Words by Sean Moeller, Illustration by Johnnie Cluney, Recording engineered by Mike Gentry
There is a concern for the heart in the songs of the David Wax Museum, a great concern. It seems as if there's nothing more important to protect than that beating rock inside. If Wax could knit a bulletproof stocking hat to guard every heart from evil, he might take that challenge and make his fingers bleed with those needles. There are jalopy hearts that are spoken of, and others, many of which - no matter how they're referred to - carry all kinds of baggage and tend to have weary, weary rings under their eyes. They droop and they sag. They feel the weight of much, being as dinged up as they are. We're given a chance to hear them as the slightly sunken tombs, though their tales are sung with fondness. It's not sad that they've come to be what they've become. Most of it was inevitable and justified, we get the feeling. It's what hearts are meant to be exposed to and some take it better than others.
Wax sings here, in a new session, "Give me something so good and true that it hurts," and it carries right along those same lines that led to analysis above, after the group was last through these parts, prior to earning some much-deserved mainstream exposure. He deals with the rub and the friction of everything, of everybody. He sings about someone having something he calls "thermostat hands," which run up and down his spine. The glaring omission in the description of those hands is that we're not sure if the mercury is rising or falling and therein lie the breaks. It's tolerable to find oneself slumped down in lukewarm water or air. It's not horrible, but it's also far less than great. You're always wanting to throw some hotter water into the mix. This comes with certain repercussions. You accept them. It all cools for certain reasons as well. Wax and his Museum make music that snakes up and down that sensitive spine, wrapping around those lucked into, heavily worn hearts, telling us what's being felt and seen from any number of lookout points.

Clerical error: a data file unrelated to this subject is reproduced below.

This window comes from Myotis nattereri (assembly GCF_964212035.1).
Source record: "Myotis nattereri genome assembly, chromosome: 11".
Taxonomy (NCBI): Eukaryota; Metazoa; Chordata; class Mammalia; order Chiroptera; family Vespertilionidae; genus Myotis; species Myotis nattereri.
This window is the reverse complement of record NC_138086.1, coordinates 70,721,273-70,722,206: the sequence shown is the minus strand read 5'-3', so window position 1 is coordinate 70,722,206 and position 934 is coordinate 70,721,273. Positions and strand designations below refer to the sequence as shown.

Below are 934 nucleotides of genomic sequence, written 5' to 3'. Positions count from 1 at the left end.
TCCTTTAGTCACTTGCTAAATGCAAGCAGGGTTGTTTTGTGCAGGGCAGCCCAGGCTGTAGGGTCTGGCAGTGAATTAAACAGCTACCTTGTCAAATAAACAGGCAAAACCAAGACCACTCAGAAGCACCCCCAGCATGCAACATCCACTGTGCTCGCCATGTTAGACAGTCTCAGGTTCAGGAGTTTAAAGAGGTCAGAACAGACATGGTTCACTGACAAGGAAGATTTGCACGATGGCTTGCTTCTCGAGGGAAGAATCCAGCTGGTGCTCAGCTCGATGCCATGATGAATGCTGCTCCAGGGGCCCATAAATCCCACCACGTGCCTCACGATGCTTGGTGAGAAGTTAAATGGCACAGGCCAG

David Wax Museum Official Site